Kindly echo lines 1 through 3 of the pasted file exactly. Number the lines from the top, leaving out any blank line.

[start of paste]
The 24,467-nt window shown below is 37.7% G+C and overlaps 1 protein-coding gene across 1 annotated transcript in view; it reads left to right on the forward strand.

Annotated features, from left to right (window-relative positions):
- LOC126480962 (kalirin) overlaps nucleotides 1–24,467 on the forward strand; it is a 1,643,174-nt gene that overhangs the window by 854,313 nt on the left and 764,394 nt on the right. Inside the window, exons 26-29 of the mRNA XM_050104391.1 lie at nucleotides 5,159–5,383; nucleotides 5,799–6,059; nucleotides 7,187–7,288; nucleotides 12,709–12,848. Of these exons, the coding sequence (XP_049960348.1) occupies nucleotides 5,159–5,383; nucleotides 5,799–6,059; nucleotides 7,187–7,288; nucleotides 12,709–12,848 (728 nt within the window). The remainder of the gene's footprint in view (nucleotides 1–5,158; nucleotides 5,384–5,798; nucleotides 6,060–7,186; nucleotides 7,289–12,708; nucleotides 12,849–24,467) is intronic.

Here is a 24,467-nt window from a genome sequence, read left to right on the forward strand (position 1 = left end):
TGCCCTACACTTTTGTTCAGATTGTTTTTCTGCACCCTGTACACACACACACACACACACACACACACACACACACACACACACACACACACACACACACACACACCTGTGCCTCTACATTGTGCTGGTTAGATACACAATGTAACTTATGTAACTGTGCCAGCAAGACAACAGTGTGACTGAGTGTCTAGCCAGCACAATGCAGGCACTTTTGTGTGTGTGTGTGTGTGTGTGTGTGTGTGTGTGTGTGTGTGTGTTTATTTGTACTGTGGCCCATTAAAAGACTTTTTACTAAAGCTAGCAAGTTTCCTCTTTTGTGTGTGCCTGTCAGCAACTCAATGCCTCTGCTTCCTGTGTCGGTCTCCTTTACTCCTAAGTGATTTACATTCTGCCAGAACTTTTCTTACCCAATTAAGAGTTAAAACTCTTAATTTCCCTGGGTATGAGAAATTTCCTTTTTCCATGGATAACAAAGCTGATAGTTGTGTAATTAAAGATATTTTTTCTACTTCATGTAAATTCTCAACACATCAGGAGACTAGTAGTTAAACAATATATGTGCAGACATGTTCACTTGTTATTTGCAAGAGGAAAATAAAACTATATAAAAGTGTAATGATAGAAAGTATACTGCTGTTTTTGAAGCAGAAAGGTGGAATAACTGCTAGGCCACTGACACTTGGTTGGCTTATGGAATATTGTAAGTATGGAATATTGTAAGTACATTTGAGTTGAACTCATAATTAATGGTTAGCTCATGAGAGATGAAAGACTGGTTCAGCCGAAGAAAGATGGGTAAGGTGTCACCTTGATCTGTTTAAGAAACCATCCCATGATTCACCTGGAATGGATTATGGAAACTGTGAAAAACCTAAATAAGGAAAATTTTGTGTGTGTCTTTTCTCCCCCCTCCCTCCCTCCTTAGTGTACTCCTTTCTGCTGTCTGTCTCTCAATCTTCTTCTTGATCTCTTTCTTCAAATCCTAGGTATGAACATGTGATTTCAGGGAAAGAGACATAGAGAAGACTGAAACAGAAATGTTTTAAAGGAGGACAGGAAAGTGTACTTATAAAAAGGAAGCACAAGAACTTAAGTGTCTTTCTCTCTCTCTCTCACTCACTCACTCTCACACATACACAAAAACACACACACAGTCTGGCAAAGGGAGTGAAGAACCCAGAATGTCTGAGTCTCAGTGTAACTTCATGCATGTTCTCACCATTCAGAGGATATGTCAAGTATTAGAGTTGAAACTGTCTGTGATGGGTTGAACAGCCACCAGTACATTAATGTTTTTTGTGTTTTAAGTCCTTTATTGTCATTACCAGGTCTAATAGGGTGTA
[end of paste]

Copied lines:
The 24,467-nt window shown below is 37.7% G+C and overlaps 1 protein-coding gene across 1 annotated transcript in view; it reads left to right on the forward strand.

Annotated features, from left to right (window-relative positions):
- LOC126480962 (kalirin) overlaps nucleotides 1–24,467 on the forward strand; it is a 1,643,174-nt gene that overhangs the window by 854,313 nt on the left and 764,394 nt on the right. Inside the window, exons 26-29 of the mRNA XM_050104391.1 lie at nucleotides 5,159–5,383; nucleotides 5,799–6,059; nucleotides 7,187–7,288; nucleotides 12,709–12,848. Of these exons, the coding sequence (XP_049960348.1) occupies nucleotides 5,159–5,383; nucleotides 5,799–6,059; nucleotides 7,187–7,288; nucleotides 12,709–12,848 (728 nt within the window). The remainder of the gene's footprint in view (nucleotides 1–5,158; nucleotides 5,384–5,798; nucleotides 6,060–7,186; nucleotides 7,289–12,708; nucleotides 12,849–24,467) is intronic.